by Jeff Sovern
OIRA is the Office of Information and Regulatory Affairs (formerly headed by Cass Sunstein). It presides over the issuance of regulations by executive agencies, but not independent agencies (at least, not yet) like the CFPB. President Trump has nominated for its director George Mason Professor Neomi Rao, a former clerk for Justice Thomas and counsel to the Senate Judiciary Committee under Senator Orrin G. Hatch; she also served in the Bush II administration. The Times has more here. As for her views on the CFPB, Professor Rao has an article, Administrative Collusion: How Delegation Diminishes the Collective Congress, 90 N.Y.U.L. Rev. 1463 (2015), in which she states that "Reporting about the CFPB reflects the common understanding that the CFPB responds primarily to Senator Elizabeth Warren, who developed and helped to establish the Bureau," and "[A]gency officials and congressional staffers understand that Senator Elizabeth Warren and her staff exercise substantial influence and control over the CFPB, the agency she helped design." I've omitted the cites, but you can click on the linked article to find them if you want. Here's the article's abstract:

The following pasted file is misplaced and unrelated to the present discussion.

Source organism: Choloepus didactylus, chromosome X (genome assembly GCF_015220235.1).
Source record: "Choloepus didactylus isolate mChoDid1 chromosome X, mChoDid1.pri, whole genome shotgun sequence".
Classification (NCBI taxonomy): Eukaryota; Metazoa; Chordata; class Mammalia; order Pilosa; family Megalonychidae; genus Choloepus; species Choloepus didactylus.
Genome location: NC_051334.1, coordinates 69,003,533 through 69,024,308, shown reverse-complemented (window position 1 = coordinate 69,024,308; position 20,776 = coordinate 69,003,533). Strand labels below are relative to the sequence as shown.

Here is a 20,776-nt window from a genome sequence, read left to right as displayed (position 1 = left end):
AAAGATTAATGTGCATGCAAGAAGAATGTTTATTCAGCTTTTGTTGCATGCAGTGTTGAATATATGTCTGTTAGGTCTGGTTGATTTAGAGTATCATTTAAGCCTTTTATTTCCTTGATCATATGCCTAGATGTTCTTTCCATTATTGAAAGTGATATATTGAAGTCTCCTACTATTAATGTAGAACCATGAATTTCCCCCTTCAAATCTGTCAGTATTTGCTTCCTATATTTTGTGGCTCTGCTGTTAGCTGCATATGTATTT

This Article identifies a previously unexplored problem with the delegation of legislative power by focusing not on the discretion given to executive agencies, but instead on how delegations allow individual congressmen to control administration. Delegations create administrative discretion, discretion that members of Congress can influence through a variety of formal and informal mechanisms. Members have persistent incentives for delegation to agencies, because it is often easier to serve their interests through shaping administration than by passing legislation. To understand the particular problem of delegation, I introduce the concept of the “collective Congress.” Collective decisionmaking is a fundamental characteristic of the legislative power. The collective Congress serves an important separation of powers principle by aligning the ambitions of legislators with the power of Congress as an institution. Although members represent distinct interests, the Constitution allows members of Congress to exercise power only collectively and specifically precludes them from exercising any type of individual or executive power. Delegation, however, provides opportunities for individual legislators to influence administration and poses a serious separation of powers concern by fracturing the collective Congress. This insight undermines the conventional view that delegations will be self-correcting because Congress will jealously guard its lawmaking power from the executive. Instead, members of Congress will often prefer to collude and to share administrative power with the executive. As a result, delegation destroys the Madisonian checks and balances against excessive delegation. This structural failure suggests a need to reconsider judicial enforcement of the nondelegation doctrine and to implement political reforms to realign Congress with its collective power.